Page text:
types of trumpet mutes

What Types of Trumpet Mutes Are There?

Using different types of trumpet mutes gives musicians a chance to modify their sound. A chance to discover new tones and styles and enhance their playing.

The most common types of trumpet mutes include straight mutes, cup mutes, Harmon mutes, plunger mutes, and practice mutes, which are often found in different styles of jazz and classical music.

It might seem strange muffling the sound of a trumpet. However, they are tools that world-famous musicians such as Miles Davis & Louis Armstrong used during their careers.

With that in mind, mutes are something that beginner and expert players alike can experiment with at any time. So just what happens when you experiment with different types of trumpet mutes?

What Do Trumpet Mutes Actually Do?

As the name suggests, mutes are designed to muffle the sound of an instrument. Sitting inside the sound opening of an instrument, it produces an alternate sound compared to the natural open tones that the instrument provides.

Trumpet mutes are placed into the bell of the trumpet. By closing off the bell, it leaves much smaller gaps for air to escape, altering the sounds produced when air is blown through the mouthpiece.

Depending on the size and style of the mute, the sound effects are different when air is blown into it. These changes give a certain mute style their own characteristic and profile. By doing that, it means they become a tool for starring in different music genres.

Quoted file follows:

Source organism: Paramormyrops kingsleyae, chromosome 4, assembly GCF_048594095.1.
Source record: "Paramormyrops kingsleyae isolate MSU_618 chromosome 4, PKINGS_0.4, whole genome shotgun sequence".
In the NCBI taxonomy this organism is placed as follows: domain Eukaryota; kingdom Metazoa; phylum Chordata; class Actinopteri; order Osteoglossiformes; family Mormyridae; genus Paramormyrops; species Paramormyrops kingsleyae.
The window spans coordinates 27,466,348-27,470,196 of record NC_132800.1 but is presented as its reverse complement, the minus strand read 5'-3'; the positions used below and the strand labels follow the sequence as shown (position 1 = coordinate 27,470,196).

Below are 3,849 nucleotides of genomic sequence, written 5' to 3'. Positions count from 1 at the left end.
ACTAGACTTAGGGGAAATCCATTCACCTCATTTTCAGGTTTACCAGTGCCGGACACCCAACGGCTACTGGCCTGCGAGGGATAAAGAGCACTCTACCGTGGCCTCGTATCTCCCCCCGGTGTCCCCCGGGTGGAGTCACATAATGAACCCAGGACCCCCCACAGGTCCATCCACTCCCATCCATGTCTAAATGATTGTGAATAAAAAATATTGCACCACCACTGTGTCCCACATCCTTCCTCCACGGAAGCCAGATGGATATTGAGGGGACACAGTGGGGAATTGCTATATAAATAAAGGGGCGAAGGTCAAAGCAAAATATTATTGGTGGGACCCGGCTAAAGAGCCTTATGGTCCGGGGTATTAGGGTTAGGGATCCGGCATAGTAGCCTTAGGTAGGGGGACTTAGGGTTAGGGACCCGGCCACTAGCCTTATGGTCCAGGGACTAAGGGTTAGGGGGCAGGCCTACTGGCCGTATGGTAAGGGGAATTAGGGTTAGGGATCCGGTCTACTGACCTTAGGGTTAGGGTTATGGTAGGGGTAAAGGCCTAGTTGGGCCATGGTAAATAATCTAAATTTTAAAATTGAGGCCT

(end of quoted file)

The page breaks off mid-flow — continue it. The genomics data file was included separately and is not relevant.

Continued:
It’s why they are a key tool for any keen trumpeter to master – a point well noted by Dr. Brian Weidner – Assistant Professor of Music Education at Butler University. “Mutes are a part of playing brass instruments,” Weidner explains. “They are specifically for creating change in timbre and can be appropriate for all levels of playing.”

Different Types of Trumpet Mutes

If you thought that a trumpet mute comes as one standard shape or size, think again. There’s a whole bevvy of mutes to explore. Each comes in different shapes, sizes and materials to give distinct properties to accentuate a sound.

Despite the different varieties at play, the types of trumpet mutes generally fall into two categories – standard and specialist mutes. So just what does this cover?

Standard Mutes

When it comes to trumpet mutes, standard mutes are the most common type of mute that you might use. These come in two distinct forms – the straight mute and the cup mute. Both are easily accessible and widely used in jazz and classical music.

Straight mutes

“Straight mutes are the workhorses of the brass world,” explains Dr. Weidner. “They really fulfill the role of the standard mute. This is particularly true in orchestras and bands.”

Straight mutes slot comfortably in the bell, mimicking their natural shape to slot into the instrument. When they sit in, you will generally hear the muffled sound when you play. However, the result of that sound will vary.

This comes down to what the mute itself is made from. Mutes can be made from all sorts of materials including metal, wood, fiberglass or plastic, giving a range of possible sounds you can hear.

“Metallic mutes are going to be brighter or buzzier – more piercing to many,” Weidner reveals. “Wood, fiber or plastic tends to be warmer leading some to even be dull.”

This versatility means straight mutes might never produce the same sound twice. It makes them perfect for players of all abilities to try and see what effects they can produce.

Cup mutes

Cup mutes look similar to the straight mute, but the addition of a bowl on the ends changes their role completely. It gives them more of an edge to the sound.

Adding the cup, the trumpet produces a generally higher pitch than it normally would. This means that you generally get much more mellow sounds with brighter notes hitting the ear.

Producing these sultry tones has made them a standard for jazz aficionados to use out on stage. They are often trumpeters’ main weapon when it comes to producing a quirkier sound to grab the audience.

Much like straight mutes, the material made to use them alters the final sound achieved. However, many are made from synthetic wood or metals to achieve the best result.